A who’s who of Maine business, education and political leaders gathered at the Ocean Gateway terminal in Portland Jan. 27 for the announcement that Lewiston native and hi tech entrepreneur David Roux and his wife Barbara are donating $100 million to create the Roux Institute at Northeastern University, a graduate and research program in Portland focused on data analytics, bioinformatics, biotechnology, genomics, artificial intelligence, machine learning and precision medicine.

Freelance journalist Edgar Allen Beem lives in Brunswick. The Universal Notebook is his personal, weekly look at the world around him.

Rep. Chellie Pingree called it “a wow moment.” Mayor Kate Snyder called it “a game-changer for Portland.” Gov. Janet Mills said, “It’s not just about Portland. This is good for the entire state of Maine.”

David Roux described the new program as “an elite institution that is not elitist” and argued that Maine has been “underperforming against our potential” when it comes to technology education.

What’s been “underperforming against its potential” is the University of Maine System. There is a major public university in Portland, but the University of Southern Maine was nowhere to be seen as Northeastern University came to town to announce the Roux Institute.

Back in September 2018, USM trustees announced that Roux had toured USM and that “Maine appears very likely to be the home, in three years, of a world-class institute at the intersection of digital and health sciences.”

Just not at USM, I guess.

When I asked Roux whether the new Roux Institute was the same program that was foreseen at USM in 2018, he didn’t seem to know what I was talking about. Northeastern was chosen because it has a long history of innovative co-operative education, internships and school-to-work curricula. Wasn’t that what USM was aiming at in 2015 when it tried to re-brand itself as Maine’s Metropolitan University?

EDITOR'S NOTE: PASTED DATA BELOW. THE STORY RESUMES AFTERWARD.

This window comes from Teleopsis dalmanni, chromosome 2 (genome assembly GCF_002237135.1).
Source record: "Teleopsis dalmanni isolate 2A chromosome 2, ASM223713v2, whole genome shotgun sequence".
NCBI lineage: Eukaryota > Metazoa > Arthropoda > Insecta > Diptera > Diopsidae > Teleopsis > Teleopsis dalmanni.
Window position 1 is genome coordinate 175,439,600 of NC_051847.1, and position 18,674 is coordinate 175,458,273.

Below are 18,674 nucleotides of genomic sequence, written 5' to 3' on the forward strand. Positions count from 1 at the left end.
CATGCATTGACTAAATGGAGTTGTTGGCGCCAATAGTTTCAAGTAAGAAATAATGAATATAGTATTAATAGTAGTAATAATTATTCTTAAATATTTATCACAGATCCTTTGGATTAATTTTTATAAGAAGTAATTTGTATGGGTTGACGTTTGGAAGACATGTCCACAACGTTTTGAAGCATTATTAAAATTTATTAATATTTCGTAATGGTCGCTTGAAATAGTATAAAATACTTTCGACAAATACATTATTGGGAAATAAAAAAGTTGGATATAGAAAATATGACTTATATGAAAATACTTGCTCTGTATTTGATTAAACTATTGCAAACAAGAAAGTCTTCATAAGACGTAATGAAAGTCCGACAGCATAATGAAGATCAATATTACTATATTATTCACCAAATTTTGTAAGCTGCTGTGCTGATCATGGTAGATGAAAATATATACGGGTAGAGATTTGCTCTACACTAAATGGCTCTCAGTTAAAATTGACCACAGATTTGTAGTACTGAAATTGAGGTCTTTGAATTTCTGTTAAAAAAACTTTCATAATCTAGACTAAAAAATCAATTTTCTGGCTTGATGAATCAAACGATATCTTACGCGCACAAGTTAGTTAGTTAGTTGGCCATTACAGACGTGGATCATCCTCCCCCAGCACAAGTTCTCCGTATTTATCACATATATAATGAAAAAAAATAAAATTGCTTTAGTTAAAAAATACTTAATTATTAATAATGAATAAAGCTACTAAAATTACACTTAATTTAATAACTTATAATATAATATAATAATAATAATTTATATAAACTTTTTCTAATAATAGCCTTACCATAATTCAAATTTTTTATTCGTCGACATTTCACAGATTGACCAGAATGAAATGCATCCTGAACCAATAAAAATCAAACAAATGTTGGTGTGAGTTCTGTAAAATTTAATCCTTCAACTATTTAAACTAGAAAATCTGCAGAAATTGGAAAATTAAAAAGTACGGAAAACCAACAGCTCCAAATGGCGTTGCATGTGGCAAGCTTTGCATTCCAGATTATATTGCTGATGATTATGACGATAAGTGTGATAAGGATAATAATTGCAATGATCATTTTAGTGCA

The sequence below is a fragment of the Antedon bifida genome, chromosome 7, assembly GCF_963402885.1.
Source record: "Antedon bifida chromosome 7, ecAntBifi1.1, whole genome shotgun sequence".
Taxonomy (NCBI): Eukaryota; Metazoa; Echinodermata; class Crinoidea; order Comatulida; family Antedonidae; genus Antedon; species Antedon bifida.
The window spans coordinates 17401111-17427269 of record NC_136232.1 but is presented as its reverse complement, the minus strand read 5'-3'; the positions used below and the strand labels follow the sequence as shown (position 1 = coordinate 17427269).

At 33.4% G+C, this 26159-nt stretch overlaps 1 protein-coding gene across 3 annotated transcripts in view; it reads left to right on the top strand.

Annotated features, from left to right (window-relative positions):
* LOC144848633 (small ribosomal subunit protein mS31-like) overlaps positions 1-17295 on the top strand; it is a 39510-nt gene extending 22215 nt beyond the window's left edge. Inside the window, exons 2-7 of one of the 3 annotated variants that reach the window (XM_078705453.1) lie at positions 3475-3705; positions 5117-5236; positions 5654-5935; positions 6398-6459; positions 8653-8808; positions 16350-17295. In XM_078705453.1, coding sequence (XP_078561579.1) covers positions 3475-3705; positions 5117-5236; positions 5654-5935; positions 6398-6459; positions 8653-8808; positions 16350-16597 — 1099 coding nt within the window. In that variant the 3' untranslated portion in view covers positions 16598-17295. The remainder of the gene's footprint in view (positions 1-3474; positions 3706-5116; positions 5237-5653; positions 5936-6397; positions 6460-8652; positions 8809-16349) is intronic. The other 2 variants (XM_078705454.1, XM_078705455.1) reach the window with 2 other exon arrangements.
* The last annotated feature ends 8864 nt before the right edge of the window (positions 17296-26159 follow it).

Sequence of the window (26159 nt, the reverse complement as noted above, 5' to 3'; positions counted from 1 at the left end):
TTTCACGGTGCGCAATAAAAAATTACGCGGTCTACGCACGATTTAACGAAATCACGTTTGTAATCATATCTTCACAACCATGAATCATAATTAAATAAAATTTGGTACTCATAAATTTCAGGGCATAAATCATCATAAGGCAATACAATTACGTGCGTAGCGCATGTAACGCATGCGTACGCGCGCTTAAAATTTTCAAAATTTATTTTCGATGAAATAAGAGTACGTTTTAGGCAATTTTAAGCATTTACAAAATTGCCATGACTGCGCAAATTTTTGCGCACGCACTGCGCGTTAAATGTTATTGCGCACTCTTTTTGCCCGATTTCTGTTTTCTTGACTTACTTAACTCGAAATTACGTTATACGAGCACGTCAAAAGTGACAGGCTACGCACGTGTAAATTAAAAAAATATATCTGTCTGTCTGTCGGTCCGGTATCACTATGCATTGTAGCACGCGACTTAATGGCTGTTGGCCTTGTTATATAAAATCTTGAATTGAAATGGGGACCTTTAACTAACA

As a USM alum I get tired of other schools upstaging my alma mater. The University of New England, for example, started back in 1978 with the merger of a sleepy little women’s college that trained dental hygienists and nursery school teachers and a failing Catholic men’s college, but somehow UNE managed to go boldly where USM failed to go, capturing almost the entire health care education market with a medical school, dental school, pharmacy school and a health sciences school with programs in applied exercise science, athletic training, dental hygiene, nursing, nurse anesthesia, nutrition, occupational therapy, physical therapy, physician’s assistants, public health and social work.

USM does have a nursing school and it got a $7.5 million grant in 2017 from the Harold Alfond Foundation to create a Maine Center for Graduate and Professional Studies, which sounds as though it would like to be what the Roux Institute will be. But USM lives in the shadow of UNE and now Northeastern.

Don’t get me wrong, the Roux Institute will be a fantastic addition to Portland and Maine no matter what institution houses it, but it is also true that the University of Maine System and USM need bold, visionary leadership to achieve their untapped potentials.

The USM president was not among the education leaders at the Roux Institute launch because USM trustees were meeting that same day to approve a $100 million project of their own, a career center and 577-bed dormitory on the Portland campus. One of the most asked and unanswered questions at the Roux Institute event was where the new institute might locate. USM would make a whole lot of sense, but I’m sorry to have to say that ship appears to have sailed – or sunk.

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